The graph below demonstrates one of Platt and Yorzinski's main findings: When participants of either sex rated the attractiveness of a potential mate in a "couples-photo", how attractive they perceived the potential mate to be increased with the attractiveness of his or her fellow-model in the photograph. The same person, when shown together with a very attractive person looked more desirable than when shown alone. However, when shown with a less attractive person the potential mate appeared to loose desirablility.
The eye-tracking data also showed interesting results. For one, female spent more time looking at a man when he was shown next to a very attractive woman. Men did not show this type of bias to a statistically significant degree. However, Yorzinski and Platt also found that
"men and women differed in their gaze patterns while they evaluated the same-sex partners. The amount of time spent looking at partners influenced the women's mating decisions but the number of times looking back and forth between the partner and mate affected the men's mating decisions."
As Yorzinski and Platt write
"We found that proxy mating decisions made by people were strongly influenced by the attractiveness of partners depicted with potential mates. Specifically, men and women were more likely to express interest in a long-term relationship with a potential mate when that mate was paired with an attractive partner [...] We found that men and women differed slightly in their mate-choice copying behavior. Women showed an overall greater reliance on the decisions of same-sex partners than did men, although both were influenced by partner attractiveness. This pattern was especially prominent when the attractiveness of the same-sex partner was low: women were less interested in engaging in a long-term relationship with the mate while men's interest in the mate was not different from their initial evaluations. Because females are generally more selective in their choice of mates compared to men (due to differential parental investment) they may be more skeptical of mates paired with unattractive partners while males may have a high baseline interest in all potential mates."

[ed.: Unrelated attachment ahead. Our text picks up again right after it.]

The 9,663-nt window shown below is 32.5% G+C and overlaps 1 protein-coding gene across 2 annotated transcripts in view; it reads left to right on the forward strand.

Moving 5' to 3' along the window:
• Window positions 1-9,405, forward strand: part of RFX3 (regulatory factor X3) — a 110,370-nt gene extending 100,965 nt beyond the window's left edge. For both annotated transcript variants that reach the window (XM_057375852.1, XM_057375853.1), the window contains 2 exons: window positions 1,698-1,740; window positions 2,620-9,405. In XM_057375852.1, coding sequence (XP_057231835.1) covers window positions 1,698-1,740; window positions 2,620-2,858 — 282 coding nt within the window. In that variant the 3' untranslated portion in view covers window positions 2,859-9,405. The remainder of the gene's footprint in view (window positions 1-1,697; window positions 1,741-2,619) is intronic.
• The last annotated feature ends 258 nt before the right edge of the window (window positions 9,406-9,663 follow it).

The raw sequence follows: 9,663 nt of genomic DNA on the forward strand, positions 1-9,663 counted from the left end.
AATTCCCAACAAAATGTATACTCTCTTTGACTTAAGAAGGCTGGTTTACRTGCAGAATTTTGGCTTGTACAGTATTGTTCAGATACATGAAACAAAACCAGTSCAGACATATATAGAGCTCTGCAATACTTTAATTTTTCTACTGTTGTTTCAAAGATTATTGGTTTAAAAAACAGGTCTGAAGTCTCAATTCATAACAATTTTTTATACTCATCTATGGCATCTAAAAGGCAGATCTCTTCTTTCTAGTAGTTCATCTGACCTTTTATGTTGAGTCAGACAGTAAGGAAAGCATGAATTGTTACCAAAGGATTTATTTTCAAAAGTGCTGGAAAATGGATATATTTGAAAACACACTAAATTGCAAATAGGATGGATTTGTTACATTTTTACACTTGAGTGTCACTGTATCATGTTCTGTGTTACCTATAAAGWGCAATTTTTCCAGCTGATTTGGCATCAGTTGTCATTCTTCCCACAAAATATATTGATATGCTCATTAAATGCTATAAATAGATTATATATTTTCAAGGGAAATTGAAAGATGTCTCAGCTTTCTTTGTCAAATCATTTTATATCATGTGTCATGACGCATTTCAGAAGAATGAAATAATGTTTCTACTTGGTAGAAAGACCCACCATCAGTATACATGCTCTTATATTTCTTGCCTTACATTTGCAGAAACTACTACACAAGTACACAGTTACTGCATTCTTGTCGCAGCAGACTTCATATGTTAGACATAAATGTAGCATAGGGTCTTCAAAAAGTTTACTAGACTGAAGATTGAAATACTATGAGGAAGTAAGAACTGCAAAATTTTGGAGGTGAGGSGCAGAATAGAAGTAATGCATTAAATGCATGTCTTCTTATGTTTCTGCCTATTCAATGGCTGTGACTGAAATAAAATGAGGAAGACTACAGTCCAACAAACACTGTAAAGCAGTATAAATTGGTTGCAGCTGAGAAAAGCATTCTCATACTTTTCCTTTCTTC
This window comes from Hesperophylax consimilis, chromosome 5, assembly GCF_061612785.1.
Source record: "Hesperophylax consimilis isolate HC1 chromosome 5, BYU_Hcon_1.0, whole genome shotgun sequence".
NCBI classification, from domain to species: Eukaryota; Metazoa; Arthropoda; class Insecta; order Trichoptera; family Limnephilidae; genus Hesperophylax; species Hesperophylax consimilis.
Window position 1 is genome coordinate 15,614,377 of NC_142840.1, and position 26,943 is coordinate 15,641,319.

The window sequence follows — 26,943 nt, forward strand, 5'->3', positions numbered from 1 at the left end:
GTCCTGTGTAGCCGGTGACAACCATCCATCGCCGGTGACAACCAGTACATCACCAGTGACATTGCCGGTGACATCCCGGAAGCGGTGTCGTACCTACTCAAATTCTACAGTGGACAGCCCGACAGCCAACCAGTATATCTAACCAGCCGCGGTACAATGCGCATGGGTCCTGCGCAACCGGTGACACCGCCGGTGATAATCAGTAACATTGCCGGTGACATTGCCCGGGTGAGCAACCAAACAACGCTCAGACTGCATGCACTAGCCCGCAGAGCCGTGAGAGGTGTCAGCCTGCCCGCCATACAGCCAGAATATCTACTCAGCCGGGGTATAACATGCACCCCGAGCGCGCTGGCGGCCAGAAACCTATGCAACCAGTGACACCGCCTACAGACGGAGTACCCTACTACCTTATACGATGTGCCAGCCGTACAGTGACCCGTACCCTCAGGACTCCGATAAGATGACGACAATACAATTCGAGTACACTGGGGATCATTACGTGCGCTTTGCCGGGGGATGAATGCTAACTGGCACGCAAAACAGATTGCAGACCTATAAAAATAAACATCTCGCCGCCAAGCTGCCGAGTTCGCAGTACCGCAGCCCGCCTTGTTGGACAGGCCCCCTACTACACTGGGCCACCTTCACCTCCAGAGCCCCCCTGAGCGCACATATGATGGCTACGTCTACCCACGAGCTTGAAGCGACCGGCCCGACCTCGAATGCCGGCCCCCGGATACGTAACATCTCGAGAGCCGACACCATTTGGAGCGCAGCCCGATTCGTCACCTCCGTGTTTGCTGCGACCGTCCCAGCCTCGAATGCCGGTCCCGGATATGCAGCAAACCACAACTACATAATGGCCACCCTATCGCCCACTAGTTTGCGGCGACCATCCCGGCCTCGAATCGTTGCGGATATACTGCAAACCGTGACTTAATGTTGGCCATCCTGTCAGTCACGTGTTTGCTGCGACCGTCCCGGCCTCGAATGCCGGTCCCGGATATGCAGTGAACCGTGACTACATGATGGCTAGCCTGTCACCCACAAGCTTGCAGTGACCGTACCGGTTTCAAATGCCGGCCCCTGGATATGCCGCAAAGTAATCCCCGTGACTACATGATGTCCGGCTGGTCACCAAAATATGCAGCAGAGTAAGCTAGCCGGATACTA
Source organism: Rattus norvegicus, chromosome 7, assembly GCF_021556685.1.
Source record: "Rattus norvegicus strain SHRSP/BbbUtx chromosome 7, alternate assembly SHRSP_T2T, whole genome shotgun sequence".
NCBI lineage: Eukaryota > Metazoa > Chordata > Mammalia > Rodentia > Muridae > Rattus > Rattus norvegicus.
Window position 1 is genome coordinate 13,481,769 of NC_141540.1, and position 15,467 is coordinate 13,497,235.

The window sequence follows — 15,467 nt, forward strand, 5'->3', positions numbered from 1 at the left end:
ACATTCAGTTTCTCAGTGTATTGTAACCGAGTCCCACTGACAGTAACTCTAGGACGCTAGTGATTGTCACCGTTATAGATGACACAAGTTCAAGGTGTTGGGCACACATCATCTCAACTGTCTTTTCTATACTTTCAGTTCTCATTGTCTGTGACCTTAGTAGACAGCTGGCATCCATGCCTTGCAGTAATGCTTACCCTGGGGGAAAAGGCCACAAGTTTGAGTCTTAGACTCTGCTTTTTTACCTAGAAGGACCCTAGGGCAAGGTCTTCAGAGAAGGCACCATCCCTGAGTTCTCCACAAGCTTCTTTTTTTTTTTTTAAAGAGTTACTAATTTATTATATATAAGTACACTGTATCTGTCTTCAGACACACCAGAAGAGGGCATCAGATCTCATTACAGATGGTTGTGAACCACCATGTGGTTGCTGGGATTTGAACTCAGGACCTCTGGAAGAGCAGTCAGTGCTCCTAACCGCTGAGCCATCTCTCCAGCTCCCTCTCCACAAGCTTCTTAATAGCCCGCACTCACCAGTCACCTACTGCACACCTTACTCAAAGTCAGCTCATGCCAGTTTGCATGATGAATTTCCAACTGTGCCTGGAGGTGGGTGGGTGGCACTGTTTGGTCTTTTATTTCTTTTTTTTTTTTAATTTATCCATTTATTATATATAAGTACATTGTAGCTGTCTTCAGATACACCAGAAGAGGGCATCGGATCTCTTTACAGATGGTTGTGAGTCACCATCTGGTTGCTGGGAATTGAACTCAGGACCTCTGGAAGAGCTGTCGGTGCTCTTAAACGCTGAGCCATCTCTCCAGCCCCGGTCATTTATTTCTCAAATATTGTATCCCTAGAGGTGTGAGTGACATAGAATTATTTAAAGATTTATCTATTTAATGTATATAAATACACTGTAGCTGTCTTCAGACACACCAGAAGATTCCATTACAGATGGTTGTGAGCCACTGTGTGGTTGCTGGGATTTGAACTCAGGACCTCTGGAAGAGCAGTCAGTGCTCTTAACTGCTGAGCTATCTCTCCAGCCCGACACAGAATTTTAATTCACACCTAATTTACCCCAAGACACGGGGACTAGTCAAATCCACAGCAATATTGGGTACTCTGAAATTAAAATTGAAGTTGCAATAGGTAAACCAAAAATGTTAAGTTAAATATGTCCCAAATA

Regarding their eye-tracking data and the observed gaze pattern differences, Yorzinski and Platt offer interesting possible explanations:
"[...] gaze differences could reflect differences between men and women in processing visual social information. Because men can process information about attractiveness faster than women, they may be able to gather information about same-sex partners with brief gaze shifts. Alternatively, shifting gaze could reflect men's vigilance, which may vary with the presence of a partner and his attractiveness, and thus index intrasexual competition."
I really hope that the guys from OKcupid read this and then take a look at what their admirable dataset says. Then again, I doubt that many people put pictures up onto online dating sites that show them with their attractive opposite-sex friends...
The original study includes a number of controls not mentioned here. It also goes into further detail regarding the interaction effects between attractiveness of the associate in the couples-pictures and the extent of mate-copying behavior. The paper is available at PLOS One.
Main Reference: Yorzinski JL, & Platt ML. (2010) Same-sex gaze attraction influences mate-choice copying in humans. PloS one, 5(2). PMID: 20161739